Mark Rathel is professor of theology at The Baptist College of Florida in Graceville.
Latest Articles by MARK A. RATHEL
Dec 1, 2013
Beginning in chapter thirteen, John described the events of the last night of Jesus’ life. This chapter contains reminiscences of chapter one. Jesus came to His own people and they did not receive Him (John 1:11). The events of the last night occurred because of Jesus’ love for His own disciples (John 13:1), yet the disciples had difficulty receiving the ministry of Jesus. Furthermore, the Baptist proclaimed Jesus as “the Lamb of God (1: 29). The next day Jesus humbly died as the Passover Lamb to take away our sins.
Nov 24, 2013
John 12 marks a dramatic shift in the Fourth Gospel. New Testament scholars divide the Gospel into two sections. John 1-11 comprises the “Book of Signs” as these chapters detail seven signs Jesus performed pointing to His identity. The “Book of Signs” concludes with a plot of the Jewish leadership to kill Jesus in order that “one man should die for the people” (John 11:50). The plot signaled the end of Jesus’ public
Nov 17, 2013
At no point does our theology intersect with life in as unified a manner as at a funeral. The funeral of a family member expresses our theology either positively or negatively. Death reveals and tests our beliefs about God, salvation, life, and hope. Jesus performed his greatest miracle in the context of human heartache. He raised Lazarus (his name means “one God helps”) in the village of Bethany (a name meaning “house of suffering”). Out of the deepest grief, a sister proclaimed the greatest confession of faith in the New Testament.
Nov 10, 2013
John 9 concludes with an emphasis on the spiritual darkness of the religious leaders. The leaders remained in darkness (9:41) because they rejected the True Light of the world. John 10 continues the contrast between the religious leaders and Jesus. Because the religious leaders remained in spiritual darkness, they were incapable of understanding the truth or guiding people in the truth. In contrast to the religious leaders, Jesus is the Good Shepherd.
Nov 3, 2013
The miracle of bringing sight to a man born blind occurs between two important Jewish festivals celebrating light. In the context of the Feast of Tabernacles, Jesus proclaimed, “I am the light of the world” (John 8:12). Jesus repeated the bold claim in John 9:5.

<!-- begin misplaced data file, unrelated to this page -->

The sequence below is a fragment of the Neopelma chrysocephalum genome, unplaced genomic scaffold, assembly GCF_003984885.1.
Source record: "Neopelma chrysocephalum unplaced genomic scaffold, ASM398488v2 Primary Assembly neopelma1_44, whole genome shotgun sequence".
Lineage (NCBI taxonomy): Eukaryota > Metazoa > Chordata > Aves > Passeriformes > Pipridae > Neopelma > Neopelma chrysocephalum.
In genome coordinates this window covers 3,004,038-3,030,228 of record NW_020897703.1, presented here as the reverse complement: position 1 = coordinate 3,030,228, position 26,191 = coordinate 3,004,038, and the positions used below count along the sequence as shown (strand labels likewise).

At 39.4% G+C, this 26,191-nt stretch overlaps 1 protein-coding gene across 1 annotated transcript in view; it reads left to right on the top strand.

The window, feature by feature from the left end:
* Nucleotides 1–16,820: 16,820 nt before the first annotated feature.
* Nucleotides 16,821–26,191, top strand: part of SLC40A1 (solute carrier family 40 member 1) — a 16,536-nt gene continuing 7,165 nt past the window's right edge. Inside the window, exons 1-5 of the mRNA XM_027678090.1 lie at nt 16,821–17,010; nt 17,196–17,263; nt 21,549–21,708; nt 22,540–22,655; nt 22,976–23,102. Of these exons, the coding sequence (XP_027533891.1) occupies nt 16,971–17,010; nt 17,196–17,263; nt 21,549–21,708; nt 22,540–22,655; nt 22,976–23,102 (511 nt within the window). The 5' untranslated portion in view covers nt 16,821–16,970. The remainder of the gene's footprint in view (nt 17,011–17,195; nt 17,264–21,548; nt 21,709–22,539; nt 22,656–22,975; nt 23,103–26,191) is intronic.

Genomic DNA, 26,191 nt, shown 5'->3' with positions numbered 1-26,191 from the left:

Oct 27, 2013
The Bible refers to Jesus as “Prince of Peace.” Yet, commenting on the nature of His ministry, Jesus highlighted His role as a divider.
Oct 20, 2013
The Bible refers to Jesus as “Prince of Peace.” Yet, in His day as well as our day, Jesus is a divisive figure allowing no neutrality in terms of His identity. Jesus was a polarizing person producing varied opinions regarding His identity and nature. So a division occurred among the crowd because of Him” (John 7:43). John 7 depicts the following opinions of Jesus offered by the Jewish population six months prior to the death of Jesus: good man, deceiver, great teacher, demon-possessed, Messiah, the prophet, and one worthy of death. These same opinions are the options people discuss today regarding Jesus’ identity.
Oct 13, 2013
The miracle of the feeding of the five thousand men plus women and children is the only miracle recorded in all four Gospels. Obviously, the miracle conveys an important message. The miracle reveals Christ’s identity as well as power of Christ to meet the deepest needs of humanity.
Oct 6, 2013
Throughout church history, people nicknamed the Gospel of John—“The Spiritual Gospel.” Some favored this designation because they downplayed the historical worth of the “Fourth Gospel.” An example of this critical attitude toward the Fourth Gospel relates to the location of this miracle. Bible debunkers claimed that no ancient written or archaeological evidence supported the existence of the place described by John. Recent discoveries by means of archaeology and literary evidence support John’s description. The Fourth Gospel is a spiritual gospel, yet the Gospel of John also accurately describes historical places and events.
Sep 29, 2013
The noun “faith” occurs 552 times in The Holman Christian Standard Bible (HCSB); the verb “believe” occurs 263 times in the same English translation. Obviously, faith/believe is a dominant concept in the New Testament. The frequency of the concept in the NT raises the question, “What is faith?” Cynics define faith as “belief without evidence in something said by one without knowledge of things without parallel.” All people, however, have faith in something. A naturalistic scientist, for example, makes certain faith untestable, unprovable faith assumptions prior to conducting scientific experiments.